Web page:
JEFF LITTLETON TALKS LAND STEWARDSHIP

Mary Ewell Climate Change, Sustainability

Stewardship is the job of supervising or taking care of something on a regular basis, such as an organization, a household, or a property. Therefore, land stewardship imparts the notion of taking care of and being accountable for the plants, animals, and habitats on a certain property. It is the ethic that embodies the careful and responsible management and supervision of a property, whereby safeguarding its natural resources. This means being mindful of who inhabits the area, having an understanding of its land use history, and developing stewardship activities that will enhance the health of the land in light of a changing climate. It’s about sustainability and resilience. Something I think we all can relate to and certainly appreciate.

So, how do we steward the land? How might we approach planning efforst that are mindful of the ecology of the landscape while incorporating multiple land uses of our society? That is exactly where conservation biology is helpful for land stewardship. The concepts of conservation biology seek to blend our understanding of ecology with our socio-economic needs.

Land stewardship begins with an understanding of all the natural resources. Who and what resides here? This includes wildlife, plants, habitats, and forests, as well as our cultural resources. Are there species of conservation concern present, and if so, how might we create or enhance their habitat to steward these species? Land stewardship also includes an understanding of the threats to the natural landscape, such as invasive species and development of patterns of the surrounding area.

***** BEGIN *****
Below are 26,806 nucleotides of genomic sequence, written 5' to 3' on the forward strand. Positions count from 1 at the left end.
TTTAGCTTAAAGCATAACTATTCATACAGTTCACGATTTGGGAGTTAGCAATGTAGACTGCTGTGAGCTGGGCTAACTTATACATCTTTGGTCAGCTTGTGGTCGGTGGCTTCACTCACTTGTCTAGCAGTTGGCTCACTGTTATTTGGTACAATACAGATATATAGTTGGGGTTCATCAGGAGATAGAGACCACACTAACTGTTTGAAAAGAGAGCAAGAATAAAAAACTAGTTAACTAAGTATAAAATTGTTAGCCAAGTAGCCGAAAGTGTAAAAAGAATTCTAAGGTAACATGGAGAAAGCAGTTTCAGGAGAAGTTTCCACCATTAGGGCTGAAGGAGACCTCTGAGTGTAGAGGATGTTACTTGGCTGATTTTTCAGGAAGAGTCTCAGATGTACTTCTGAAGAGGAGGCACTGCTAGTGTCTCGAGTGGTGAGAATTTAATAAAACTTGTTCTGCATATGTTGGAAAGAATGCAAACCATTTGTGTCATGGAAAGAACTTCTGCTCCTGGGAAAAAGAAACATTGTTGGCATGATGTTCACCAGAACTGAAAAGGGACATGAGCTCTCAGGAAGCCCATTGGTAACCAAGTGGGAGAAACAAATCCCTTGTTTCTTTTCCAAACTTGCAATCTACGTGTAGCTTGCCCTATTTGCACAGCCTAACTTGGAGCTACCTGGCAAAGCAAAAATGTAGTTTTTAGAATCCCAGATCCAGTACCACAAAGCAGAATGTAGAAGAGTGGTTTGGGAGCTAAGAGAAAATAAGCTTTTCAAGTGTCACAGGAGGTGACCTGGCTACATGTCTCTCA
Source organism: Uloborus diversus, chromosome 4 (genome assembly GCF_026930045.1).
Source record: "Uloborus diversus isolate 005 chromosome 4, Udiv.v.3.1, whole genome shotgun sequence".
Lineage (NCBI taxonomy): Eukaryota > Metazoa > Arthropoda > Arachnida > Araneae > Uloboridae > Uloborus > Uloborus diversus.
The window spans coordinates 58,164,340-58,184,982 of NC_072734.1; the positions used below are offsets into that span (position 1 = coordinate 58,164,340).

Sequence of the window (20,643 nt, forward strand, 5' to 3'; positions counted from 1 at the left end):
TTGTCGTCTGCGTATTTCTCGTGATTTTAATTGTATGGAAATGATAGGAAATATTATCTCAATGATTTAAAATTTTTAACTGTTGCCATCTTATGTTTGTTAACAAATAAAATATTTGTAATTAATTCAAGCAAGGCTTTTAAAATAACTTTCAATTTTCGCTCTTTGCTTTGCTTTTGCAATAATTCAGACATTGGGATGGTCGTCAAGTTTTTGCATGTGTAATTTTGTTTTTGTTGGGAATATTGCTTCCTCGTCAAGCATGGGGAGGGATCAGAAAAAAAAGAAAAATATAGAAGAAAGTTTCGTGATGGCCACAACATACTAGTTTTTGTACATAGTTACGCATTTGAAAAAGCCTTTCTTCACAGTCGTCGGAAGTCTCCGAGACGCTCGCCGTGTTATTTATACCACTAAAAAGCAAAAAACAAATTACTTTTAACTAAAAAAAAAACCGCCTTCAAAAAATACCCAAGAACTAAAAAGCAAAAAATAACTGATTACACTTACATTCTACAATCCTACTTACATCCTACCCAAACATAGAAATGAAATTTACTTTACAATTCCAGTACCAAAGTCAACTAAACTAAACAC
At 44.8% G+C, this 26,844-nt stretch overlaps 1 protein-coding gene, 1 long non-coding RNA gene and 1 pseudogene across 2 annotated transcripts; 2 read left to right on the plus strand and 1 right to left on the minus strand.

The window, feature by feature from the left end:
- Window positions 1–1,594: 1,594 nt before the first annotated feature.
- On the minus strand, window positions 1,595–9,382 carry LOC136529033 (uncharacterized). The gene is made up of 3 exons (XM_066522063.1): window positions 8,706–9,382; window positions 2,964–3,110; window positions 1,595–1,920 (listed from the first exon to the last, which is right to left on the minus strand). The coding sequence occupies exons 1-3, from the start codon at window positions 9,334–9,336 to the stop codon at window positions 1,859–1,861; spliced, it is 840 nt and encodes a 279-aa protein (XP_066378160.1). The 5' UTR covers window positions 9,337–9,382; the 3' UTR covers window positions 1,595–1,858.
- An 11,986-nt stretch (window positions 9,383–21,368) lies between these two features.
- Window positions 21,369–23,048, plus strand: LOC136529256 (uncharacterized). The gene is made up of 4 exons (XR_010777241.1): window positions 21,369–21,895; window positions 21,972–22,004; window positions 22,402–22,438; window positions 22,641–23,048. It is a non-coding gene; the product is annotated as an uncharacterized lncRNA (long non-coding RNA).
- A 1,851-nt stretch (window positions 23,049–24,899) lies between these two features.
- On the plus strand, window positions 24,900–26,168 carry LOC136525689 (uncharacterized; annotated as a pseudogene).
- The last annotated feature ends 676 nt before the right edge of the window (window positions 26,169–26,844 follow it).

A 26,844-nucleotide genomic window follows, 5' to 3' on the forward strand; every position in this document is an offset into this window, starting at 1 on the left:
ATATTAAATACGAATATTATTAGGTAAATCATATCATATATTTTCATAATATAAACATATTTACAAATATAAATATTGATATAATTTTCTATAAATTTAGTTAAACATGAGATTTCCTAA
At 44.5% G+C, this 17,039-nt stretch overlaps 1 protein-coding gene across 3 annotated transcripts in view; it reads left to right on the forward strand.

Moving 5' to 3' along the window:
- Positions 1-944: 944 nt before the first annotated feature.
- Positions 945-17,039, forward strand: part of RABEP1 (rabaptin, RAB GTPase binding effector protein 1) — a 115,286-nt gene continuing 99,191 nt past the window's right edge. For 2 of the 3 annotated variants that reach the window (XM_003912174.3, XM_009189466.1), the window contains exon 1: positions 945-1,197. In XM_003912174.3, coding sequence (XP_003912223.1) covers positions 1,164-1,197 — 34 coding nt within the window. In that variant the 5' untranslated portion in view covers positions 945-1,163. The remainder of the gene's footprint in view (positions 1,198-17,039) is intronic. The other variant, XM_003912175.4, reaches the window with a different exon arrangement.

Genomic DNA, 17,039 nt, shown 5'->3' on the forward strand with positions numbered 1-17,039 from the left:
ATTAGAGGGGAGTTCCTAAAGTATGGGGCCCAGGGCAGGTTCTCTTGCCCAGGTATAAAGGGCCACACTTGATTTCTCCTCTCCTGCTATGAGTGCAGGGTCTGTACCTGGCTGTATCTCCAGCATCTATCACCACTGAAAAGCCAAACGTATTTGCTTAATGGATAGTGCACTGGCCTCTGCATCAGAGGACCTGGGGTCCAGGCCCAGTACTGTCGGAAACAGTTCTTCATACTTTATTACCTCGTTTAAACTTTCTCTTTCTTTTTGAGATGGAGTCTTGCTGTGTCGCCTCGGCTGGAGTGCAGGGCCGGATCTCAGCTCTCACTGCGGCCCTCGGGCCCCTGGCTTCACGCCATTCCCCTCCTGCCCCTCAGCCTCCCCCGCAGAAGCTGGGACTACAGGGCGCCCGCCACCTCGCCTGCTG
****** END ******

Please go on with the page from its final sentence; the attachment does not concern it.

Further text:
Equally as significant is how our community uses and appreciates the land. It is important to consider these societal needs while balancing efforts to promote biological diversity. We all need connections to our natural world, and some of us develop intimate relationships with a particular area.

Now more than ever, it is important to plan how the forest, wildlife habitats, and animals of our landscape will remain healthy into the future, while addressing societal needs to a natural experience. This includes, hiking, biking, and general exploration. This need is particularly relevant in light of a changing climate, increase in non-native plants and insects, growing popularity of trail use, and presence of many species of conservation concern that would greatly benefit from responsible wildlife habitat and forest approach.

Communities around the Monadnock Region, New Hampshire, New England, and our great nation have realized the need for ecologically based stewardship planning. Many local land trusts, private land owners, and municipalities actively manage their properties through careful timber harvests to improve wildlife habitats while creating resilient forest that can adapt to a changing climate. This type of stewardship is a responsible, sustainable approach to manage lands that includes wildlife, plants, and people.